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1

Why do we use a scientific approach to studies?

Allows unto answer SPECIFIC questions regarding Behaviour, Emotion, Cognition, Development and Health (tested) in a systematic manner

2

What as an example of an ethical controversy in New Zealand?

1966 Trial at National Women's Hospital in Auckland
Some patients had the precursor to Cervical cancer (CIS)(Carcinoma In Situ), and were treated 'conservatively'
Controversy= Unnecessary Invasive surgery vs. withholding vital treatment
Doctors studies the natural progression
Majority of Colleagues and Research opposed this approach
Majority of patients were Unaware that they were Participating in this research. also unaware that the treatment they recieved was Non-standard
Cartwright report, published by committee, and was a Landmark document on Ethics in Research and Clinical Practice. Brought more awareness to the issue.

3

What is an example of a Natural Case Study?

Phineas Gage = patient with a natural incident (non-manipulated occurrence)
Traumatic brain injury, large iron rod through his head and destroyed most of frontal lobe
Lead to major personality changes - emotional outbursts
It was the first time that 'behaviour' had been linked to brain regions
Informed clinical science
Advent of Lobotomies

4

What is an example of 'Science' off the Rails?

Ice Pick Lobotomies
Lobotomies= purposely damage brain tissues to cure mental illness (surgery to manage agitated psychiatric patients)
Had dramatic permanent effects - some were Positive, some were Very Damaging (and permanent)
(was at the expense of basic human characteristics, with sever and permanent language and personality Deficit)
Widespread practice, W/O due concern about Ethics and Procedure
Walter Freedman performed lobotomies with an ' ice pick' and hammer on 3,000 'mentally ill' people
'mentally ill' = included vulnerable people, unmanageable children, misfits
Intentions of curing and managing however with a major risk of negative side effects
President Kennedy's sister, Rosemary, underwent a controversial lobotomy and was left incapacitated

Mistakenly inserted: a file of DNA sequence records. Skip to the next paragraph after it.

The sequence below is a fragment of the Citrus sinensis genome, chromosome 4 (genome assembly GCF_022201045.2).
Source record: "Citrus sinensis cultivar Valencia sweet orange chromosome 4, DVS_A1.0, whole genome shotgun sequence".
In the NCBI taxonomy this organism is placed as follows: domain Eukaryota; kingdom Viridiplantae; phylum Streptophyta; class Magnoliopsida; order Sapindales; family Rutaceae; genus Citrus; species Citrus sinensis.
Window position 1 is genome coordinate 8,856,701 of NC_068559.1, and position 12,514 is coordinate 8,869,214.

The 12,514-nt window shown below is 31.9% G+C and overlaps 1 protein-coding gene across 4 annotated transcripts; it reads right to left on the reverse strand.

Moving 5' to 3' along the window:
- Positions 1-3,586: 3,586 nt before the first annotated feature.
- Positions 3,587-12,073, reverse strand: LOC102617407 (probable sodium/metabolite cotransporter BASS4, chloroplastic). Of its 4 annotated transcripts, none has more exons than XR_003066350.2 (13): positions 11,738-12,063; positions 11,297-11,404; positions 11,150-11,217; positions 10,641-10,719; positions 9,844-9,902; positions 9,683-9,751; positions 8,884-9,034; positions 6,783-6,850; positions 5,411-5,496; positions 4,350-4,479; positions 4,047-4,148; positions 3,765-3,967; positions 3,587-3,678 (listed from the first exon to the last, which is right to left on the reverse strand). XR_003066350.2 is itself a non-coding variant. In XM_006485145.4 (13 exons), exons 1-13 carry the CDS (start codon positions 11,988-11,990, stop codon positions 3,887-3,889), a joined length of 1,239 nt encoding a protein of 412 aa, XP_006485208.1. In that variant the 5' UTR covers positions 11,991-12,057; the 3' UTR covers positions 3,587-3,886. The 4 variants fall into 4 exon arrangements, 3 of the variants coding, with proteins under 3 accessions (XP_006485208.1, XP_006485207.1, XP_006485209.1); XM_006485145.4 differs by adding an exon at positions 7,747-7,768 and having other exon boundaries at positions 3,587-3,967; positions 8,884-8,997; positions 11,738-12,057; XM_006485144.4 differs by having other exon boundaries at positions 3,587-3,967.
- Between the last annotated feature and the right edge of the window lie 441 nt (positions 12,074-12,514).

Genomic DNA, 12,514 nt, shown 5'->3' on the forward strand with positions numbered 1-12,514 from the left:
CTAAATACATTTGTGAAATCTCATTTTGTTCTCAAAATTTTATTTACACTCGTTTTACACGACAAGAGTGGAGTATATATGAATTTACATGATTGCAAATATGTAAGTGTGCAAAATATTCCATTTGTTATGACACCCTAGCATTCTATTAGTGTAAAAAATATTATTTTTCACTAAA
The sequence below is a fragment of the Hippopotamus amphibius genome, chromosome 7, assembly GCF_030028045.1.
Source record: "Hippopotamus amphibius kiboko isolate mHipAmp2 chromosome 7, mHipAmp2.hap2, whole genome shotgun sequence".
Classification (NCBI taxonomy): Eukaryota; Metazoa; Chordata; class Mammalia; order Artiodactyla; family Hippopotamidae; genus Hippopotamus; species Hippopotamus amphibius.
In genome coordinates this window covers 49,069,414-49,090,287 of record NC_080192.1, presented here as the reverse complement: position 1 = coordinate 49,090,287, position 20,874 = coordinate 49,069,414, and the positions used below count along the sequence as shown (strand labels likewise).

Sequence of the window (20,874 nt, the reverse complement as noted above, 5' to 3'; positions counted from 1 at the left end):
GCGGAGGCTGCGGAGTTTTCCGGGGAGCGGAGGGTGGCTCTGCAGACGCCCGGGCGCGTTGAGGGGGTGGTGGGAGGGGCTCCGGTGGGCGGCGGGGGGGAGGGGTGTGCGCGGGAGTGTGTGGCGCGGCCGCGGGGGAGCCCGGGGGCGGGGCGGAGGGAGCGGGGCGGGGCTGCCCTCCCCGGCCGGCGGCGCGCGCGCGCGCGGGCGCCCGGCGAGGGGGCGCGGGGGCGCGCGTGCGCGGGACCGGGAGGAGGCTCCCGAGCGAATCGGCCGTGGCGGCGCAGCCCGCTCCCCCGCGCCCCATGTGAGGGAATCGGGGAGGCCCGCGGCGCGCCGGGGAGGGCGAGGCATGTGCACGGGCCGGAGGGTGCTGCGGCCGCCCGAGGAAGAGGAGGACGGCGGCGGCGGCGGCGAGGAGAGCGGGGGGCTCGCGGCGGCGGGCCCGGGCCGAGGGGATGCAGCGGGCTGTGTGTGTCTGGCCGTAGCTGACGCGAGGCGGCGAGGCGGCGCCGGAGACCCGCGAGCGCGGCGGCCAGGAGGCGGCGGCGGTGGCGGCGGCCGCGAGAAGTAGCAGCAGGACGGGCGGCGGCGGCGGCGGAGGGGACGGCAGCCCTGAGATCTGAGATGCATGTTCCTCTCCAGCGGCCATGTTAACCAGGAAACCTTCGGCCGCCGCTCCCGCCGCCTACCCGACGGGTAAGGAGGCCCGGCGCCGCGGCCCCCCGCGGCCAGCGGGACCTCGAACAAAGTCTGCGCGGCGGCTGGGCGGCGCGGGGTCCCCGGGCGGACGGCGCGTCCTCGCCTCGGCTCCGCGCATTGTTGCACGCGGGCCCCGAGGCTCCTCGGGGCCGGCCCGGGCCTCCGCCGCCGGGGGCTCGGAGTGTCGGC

5

What are the characteristics of Good Research?

1. A Theoretical Framework: a. Systematic wat of Organising and Explaining observations. b. Hypothesis that flows from the theory, or from an important question. ("if then" statement which is testable)
2. A Standardised Procedure: Procedure that is the same for all participants except where variation is introduced to test hypothesis (only variation in manipulated group)
3. Generalisability: a. Sample that is representative of the Population. b. Procedure that is sensible and Relevant to circumstances outside the laboratory
4. Objective Measurement: a. Measures that are Reliable (that produce consistent results)(test re-test reliability) b. Measures that are Valid (that assess the dimensions they purport to assess)

6

What are examples of Research designs?

General Research Designs:
1. Experimental (RCT)
2. Descriptive/Correlational (Epidemiological Study)
Developmental Research Designs:
1. Longitudinal
2. Cross sectional

7

What are the Elements of an Experiment?

Cause-and-effect relationship:
Experiments ask whether Systematic variation in one variable, produces variation in another variable
IV = Independent variable= Manipulated by Experimenter= 'cause'
DV= Dependent variable= Participants' Response= 'effect'
Effect could be Multi-Factorial
Value of DV will dependant on the IV
Experiments investigate the effect of the IV on the DV

8

What is the overview of Experimental Research Design?

Stage1 Framing an Hypothesis = Predicting the relationships among two or more variables
Stage2 Operationalising Variables = (Independant Variable), Converting abstract concepts into testable form
Stage3 Developing a Standardised Procedure = Setting up experimental and control conditions; attending to demand characteristics; attending to researcher bias
Stage4 Selecting and Assigning Participants = Randomly assigning participants to different conditions
Stage 5 Applying statistical techniques = Describing the data and determining the Likelihood that differences between the conditions reflect either Causality or Chance
Stage 6 Drawing Conclusions = Evaluating whether or not the data supports the hypothesis: suggesting future studies to address limitations and new questions raised by the study

9

What is an example of an Experimental Method?

1. Subjects Randomly Assigned to experimental and control groups (increased likelihood to have similar proportions of confounding variable)
2. Independent variable: A. Experimental group (experiences treatment) B. Control group (doesn't receive treatment)
3. Dependant variable: Effects on Subjects

10

What are the Advantages and Disadvantages of Experimental Methods?

Advantage: Can make causal claims.
1. Manipulation removes directionality
2. Random assignment (limits potential confounding variable by having increased likelihood of similar proportions)
Disadvantages: Random assignment sometimes Impossible and Unethical. Control can reduce Validity.

11

What is an example of a Natural Longitudinal study?

English and Romanian Adoptees Study:
Infants left in Romanian institutions, exposed to Extreme Early Global Deprivation, Lacked Early Childhood Stimulation. Adopted by UK families at the age of 0-42 months